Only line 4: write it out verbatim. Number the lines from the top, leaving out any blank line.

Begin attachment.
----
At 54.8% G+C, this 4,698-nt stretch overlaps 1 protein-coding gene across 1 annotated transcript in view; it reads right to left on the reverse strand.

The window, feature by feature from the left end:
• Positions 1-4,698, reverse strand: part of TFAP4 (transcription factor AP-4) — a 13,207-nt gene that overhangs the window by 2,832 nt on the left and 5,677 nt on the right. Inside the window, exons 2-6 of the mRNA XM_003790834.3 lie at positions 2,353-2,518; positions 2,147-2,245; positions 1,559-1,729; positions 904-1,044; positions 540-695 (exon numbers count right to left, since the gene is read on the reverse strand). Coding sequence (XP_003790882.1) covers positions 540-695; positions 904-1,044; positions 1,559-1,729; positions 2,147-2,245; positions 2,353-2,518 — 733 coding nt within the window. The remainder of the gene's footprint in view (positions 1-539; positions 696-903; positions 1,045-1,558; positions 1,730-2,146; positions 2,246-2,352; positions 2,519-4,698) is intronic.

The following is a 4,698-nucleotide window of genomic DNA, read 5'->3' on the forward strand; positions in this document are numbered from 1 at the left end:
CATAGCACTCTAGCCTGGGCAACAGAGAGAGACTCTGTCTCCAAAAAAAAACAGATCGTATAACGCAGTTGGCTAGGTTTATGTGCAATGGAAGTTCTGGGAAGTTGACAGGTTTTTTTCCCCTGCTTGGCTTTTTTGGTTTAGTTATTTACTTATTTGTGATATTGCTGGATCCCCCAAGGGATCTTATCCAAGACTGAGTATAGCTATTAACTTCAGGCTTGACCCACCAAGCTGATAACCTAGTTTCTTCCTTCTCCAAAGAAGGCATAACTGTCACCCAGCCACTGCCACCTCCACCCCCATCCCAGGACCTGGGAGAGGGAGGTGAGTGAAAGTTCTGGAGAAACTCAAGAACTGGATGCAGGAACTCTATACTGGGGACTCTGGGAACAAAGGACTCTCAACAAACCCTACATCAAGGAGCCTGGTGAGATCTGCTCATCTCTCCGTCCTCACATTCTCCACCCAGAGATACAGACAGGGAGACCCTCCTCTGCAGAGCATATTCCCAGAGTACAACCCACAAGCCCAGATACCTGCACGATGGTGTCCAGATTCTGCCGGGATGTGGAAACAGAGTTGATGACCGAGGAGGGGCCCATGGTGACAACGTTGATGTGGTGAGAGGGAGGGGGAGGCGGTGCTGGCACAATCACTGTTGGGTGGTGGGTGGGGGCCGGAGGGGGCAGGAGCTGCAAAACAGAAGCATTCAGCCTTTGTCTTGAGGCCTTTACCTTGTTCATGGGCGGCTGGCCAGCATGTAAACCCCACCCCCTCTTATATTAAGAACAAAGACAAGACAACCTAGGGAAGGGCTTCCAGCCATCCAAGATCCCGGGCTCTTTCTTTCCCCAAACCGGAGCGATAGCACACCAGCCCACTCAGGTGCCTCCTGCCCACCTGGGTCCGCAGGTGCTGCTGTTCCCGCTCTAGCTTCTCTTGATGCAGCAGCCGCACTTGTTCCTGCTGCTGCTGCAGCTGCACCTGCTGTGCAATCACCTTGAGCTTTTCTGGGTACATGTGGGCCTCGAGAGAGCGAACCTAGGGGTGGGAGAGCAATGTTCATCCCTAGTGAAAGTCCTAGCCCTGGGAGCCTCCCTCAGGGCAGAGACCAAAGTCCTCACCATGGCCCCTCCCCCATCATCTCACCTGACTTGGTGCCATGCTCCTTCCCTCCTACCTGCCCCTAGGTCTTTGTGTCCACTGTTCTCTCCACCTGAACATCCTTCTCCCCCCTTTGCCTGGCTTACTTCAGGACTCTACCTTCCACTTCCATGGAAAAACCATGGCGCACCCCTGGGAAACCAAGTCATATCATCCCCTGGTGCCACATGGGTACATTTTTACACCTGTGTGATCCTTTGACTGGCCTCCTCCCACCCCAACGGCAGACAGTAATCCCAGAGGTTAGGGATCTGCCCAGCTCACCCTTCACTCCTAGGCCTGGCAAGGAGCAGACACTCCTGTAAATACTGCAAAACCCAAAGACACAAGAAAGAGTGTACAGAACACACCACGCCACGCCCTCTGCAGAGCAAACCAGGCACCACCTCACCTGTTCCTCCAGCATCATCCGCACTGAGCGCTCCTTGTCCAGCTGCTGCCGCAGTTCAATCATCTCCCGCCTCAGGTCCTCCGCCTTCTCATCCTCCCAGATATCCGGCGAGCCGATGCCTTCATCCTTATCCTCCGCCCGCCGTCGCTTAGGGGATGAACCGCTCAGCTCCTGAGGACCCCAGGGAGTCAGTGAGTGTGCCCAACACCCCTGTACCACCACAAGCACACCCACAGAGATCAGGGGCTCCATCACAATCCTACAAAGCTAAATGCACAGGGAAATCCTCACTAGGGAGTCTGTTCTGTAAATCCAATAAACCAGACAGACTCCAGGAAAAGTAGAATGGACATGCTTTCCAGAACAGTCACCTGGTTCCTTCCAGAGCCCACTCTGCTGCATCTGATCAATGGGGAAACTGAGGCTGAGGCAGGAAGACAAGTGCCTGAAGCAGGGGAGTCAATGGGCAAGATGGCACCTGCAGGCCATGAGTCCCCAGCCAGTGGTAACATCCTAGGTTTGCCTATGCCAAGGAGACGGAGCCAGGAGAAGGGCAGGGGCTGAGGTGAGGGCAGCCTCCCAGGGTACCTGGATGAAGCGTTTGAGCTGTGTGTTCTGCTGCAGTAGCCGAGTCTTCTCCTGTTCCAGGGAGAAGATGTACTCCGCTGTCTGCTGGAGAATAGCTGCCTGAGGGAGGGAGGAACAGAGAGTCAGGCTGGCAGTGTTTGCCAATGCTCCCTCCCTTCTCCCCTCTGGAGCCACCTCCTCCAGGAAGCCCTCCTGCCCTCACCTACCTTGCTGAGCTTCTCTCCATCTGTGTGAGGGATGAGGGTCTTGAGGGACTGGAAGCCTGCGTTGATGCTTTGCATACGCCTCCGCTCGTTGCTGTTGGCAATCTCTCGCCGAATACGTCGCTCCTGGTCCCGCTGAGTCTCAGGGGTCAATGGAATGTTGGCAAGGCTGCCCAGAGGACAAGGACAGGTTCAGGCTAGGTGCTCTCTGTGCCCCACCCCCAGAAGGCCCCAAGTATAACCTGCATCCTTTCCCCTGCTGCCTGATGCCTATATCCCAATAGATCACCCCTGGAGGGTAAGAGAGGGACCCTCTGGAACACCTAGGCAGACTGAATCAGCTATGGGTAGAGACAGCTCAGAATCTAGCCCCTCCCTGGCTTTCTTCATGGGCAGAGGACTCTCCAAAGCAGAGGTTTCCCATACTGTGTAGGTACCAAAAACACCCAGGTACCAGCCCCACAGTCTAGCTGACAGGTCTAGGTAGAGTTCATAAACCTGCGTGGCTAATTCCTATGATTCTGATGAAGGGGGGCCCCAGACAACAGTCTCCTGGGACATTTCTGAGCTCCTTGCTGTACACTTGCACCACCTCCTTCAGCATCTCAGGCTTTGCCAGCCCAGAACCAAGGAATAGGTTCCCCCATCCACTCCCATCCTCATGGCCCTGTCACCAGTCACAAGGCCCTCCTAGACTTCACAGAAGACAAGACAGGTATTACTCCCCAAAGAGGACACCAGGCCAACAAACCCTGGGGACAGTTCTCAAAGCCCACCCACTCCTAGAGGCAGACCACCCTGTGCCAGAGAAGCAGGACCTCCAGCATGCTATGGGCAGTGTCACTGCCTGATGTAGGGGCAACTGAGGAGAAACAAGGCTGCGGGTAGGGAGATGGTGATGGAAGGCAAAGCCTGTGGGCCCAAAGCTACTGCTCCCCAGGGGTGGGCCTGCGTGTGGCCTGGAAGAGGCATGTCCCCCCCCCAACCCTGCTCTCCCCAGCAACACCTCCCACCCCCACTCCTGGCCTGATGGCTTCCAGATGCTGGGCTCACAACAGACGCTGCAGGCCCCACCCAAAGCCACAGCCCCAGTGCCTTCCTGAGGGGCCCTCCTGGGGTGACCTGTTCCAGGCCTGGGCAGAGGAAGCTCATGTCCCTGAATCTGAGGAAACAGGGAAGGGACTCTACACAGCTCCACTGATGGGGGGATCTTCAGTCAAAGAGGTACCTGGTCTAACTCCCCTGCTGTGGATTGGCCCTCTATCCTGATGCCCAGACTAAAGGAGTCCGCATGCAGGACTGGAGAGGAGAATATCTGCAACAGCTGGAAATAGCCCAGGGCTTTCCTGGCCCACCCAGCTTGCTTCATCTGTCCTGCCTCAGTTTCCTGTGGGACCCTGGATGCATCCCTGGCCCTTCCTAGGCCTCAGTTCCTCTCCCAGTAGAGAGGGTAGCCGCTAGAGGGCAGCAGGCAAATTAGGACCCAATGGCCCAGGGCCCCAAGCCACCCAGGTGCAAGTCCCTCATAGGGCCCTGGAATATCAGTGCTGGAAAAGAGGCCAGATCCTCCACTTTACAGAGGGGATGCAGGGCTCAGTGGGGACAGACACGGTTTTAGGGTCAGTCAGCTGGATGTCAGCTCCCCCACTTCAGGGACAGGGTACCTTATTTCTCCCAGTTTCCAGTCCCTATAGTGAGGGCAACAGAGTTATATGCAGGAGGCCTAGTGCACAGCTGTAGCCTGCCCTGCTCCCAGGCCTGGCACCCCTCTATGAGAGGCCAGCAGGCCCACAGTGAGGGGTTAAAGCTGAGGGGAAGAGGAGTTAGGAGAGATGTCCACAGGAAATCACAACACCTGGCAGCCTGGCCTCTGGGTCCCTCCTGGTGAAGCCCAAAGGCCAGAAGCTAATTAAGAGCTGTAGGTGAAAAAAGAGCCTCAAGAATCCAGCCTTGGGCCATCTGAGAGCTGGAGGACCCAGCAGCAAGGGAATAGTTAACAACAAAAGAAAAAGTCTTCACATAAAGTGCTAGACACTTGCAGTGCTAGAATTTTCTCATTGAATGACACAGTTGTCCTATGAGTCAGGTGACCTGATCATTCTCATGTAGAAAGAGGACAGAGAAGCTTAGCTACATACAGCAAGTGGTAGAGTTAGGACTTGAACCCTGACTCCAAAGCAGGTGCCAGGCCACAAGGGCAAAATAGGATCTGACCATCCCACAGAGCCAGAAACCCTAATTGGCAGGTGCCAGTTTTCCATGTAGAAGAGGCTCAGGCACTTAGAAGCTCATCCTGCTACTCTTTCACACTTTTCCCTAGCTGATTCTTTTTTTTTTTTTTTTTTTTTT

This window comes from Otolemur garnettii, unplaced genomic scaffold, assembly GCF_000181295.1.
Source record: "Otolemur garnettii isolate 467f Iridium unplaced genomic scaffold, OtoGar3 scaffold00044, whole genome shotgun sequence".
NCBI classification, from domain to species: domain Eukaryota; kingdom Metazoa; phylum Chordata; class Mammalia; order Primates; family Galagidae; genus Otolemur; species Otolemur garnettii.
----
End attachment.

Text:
The following is a 4,698-nucleotide window of genomic DNA, read 5'->3' on the forward strand; positions in this document are numbered from 1 at the left end: